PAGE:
At the December 16, 2014 meeting of the State Board of Education, the Board heard a presentation on state-imposed local education funding requirements – called maintenance of effort – and the process for waivers from those requirements.
The memo gives an historical perspective of the maintenance of effort (MOE) law,
In 1996 the MOE law was amended to allow local jurisdictions to apply to the State Board of Education for a one-year waiver form MOE. However, that process was not tested until 2009 when three counties applied for waivers from the fiscal year 2010 MOE requirement. The State Board denied all three waiver requests.
Two counties applied for a waiver in fiscal year 2011 and both were granted. The State Board did not receive any waiver requests for fiscal year 2012, yet seven counties were identified by MSDE as not complying with the MOE requirement. On May 25, 2011 the State Board issues an opinion stating that the MOE statute does not require a county government to request a waiver. As such, counties were able to rebase their MOE requirement at a lower level without State Board approval. As a result, the General Assembly decided to conduct a comprehensive review of the MOE law. Legislation was adopted during the 2012 session that requires counties to apply for a waiver, alters the MOE penalty, refines the entire MOE process, and sets procedures for counties that want to rebase the required MOE amounts.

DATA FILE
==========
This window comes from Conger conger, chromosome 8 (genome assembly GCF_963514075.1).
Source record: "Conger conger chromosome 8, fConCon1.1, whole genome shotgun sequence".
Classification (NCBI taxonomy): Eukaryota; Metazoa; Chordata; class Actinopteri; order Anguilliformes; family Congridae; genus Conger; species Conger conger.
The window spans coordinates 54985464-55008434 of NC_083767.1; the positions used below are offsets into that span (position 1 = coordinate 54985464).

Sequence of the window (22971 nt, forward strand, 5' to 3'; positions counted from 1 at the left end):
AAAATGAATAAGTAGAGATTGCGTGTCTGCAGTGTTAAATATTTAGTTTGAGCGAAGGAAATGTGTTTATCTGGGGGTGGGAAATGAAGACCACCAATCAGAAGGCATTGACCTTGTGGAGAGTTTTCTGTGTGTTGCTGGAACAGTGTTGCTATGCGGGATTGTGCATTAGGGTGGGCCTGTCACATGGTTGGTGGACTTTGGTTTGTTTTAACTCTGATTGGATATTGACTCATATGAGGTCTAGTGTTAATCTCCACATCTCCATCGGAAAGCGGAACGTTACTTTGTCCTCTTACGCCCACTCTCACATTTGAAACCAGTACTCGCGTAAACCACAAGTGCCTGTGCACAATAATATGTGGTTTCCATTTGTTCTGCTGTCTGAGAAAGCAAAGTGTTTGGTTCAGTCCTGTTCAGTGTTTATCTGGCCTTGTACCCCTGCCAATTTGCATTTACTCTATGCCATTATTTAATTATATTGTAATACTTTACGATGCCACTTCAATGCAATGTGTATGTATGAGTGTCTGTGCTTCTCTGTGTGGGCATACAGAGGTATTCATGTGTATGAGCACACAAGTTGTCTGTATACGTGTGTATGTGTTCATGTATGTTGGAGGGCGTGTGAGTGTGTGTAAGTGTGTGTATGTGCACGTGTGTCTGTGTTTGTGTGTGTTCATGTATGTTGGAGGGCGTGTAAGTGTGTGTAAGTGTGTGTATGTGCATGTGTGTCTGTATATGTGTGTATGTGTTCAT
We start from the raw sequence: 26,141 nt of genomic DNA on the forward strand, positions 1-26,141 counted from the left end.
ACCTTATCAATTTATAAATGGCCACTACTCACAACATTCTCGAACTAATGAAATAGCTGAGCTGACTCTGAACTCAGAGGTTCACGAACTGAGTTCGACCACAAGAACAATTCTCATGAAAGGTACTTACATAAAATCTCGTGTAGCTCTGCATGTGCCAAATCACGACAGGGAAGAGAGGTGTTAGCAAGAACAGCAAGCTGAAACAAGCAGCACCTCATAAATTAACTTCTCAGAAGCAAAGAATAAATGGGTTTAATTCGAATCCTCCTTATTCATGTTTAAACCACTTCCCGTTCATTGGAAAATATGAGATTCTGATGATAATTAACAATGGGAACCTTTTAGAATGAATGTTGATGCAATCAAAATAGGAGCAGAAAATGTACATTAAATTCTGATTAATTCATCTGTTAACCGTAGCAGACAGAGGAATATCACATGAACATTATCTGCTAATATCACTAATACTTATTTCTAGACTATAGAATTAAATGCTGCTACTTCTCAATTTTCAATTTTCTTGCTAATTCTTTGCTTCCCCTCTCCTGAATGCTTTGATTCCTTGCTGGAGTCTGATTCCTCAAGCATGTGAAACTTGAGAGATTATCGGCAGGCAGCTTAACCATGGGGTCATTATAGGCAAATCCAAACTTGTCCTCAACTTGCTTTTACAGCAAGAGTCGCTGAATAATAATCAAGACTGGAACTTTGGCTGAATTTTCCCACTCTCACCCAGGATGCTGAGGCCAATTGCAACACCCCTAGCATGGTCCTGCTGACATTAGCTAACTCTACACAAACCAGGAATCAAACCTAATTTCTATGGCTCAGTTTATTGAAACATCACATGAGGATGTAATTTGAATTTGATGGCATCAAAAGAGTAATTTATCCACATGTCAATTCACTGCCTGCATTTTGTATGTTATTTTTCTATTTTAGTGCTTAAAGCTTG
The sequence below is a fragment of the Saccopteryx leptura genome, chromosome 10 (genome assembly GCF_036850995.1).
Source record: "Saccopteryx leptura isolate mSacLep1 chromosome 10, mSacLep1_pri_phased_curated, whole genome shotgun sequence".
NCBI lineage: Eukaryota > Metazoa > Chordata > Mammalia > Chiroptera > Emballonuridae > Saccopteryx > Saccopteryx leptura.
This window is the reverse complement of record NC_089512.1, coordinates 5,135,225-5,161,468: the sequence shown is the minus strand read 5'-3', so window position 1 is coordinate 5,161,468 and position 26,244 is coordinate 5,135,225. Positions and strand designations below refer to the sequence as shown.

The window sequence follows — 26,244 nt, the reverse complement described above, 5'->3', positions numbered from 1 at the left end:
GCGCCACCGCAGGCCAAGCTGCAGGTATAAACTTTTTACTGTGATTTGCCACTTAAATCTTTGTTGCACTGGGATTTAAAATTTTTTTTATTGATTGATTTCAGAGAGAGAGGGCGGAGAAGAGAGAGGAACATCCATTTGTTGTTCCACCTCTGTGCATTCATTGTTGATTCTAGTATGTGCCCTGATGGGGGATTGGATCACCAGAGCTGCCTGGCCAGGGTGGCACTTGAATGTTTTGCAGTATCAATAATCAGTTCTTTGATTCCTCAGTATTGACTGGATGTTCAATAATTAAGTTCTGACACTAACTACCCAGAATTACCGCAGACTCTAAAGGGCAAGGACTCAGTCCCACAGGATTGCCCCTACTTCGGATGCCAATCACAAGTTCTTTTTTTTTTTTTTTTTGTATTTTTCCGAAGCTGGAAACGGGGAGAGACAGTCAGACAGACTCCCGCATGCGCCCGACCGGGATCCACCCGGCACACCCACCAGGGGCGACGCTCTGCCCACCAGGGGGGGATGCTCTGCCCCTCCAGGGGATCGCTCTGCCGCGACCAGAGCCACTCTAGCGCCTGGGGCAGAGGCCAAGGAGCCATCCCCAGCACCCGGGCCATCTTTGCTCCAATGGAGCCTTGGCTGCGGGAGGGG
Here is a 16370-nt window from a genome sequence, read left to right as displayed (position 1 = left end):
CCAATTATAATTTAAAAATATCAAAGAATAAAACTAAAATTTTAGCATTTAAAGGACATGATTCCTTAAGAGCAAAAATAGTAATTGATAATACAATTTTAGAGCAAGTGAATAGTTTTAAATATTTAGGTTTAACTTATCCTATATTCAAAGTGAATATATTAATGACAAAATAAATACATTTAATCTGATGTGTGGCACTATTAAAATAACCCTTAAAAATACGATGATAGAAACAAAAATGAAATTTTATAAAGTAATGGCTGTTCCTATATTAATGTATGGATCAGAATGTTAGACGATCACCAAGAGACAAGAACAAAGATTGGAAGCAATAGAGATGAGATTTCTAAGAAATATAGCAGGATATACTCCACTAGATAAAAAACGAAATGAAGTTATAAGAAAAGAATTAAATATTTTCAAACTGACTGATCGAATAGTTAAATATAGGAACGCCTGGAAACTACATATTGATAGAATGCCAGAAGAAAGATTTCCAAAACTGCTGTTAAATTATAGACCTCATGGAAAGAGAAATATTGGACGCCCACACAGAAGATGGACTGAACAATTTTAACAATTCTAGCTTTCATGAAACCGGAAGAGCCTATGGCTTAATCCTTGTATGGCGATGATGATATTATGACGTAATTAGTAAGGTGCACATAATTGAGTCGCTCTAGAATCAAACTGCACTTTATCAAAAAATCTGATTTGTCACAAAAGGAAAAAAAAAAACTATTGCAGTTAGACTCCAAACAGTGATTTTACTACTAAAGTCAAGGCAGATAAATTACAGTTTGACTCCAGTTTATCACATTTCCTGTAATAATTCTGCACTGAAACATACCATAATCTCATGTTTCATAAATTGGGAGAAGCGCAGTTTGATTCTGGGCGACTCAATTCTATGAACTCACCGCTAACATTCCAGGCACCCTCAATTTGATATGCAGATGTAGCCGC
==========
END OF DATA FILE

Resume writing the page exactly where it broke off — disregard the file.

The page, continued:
In the memo, Education Secretary Lillian Lowery also describes the relatively new funding escalator in the maintenance on effort law,
Beginning in Fiscal Year 2015, counties with an education effort below the statewide five-year moving average education effort must increase the per pupil MOE amounts by the lesser of:
- Increase in local wealth per pupil
- Statewide average increase in local wealth per pupil
- 2.5 percent
For more information, read the SBE Meeting agenda, Maintenance of Effort memo and presentation, the State Board of Education, our recent post, MOE “Escalator” Could Affect 9 Counties in FY16, and our past posts, MOE Bill Approved By House Subcommittee, Untouched, MOE Legislation Will Bring Major Changes To County/School Relationships.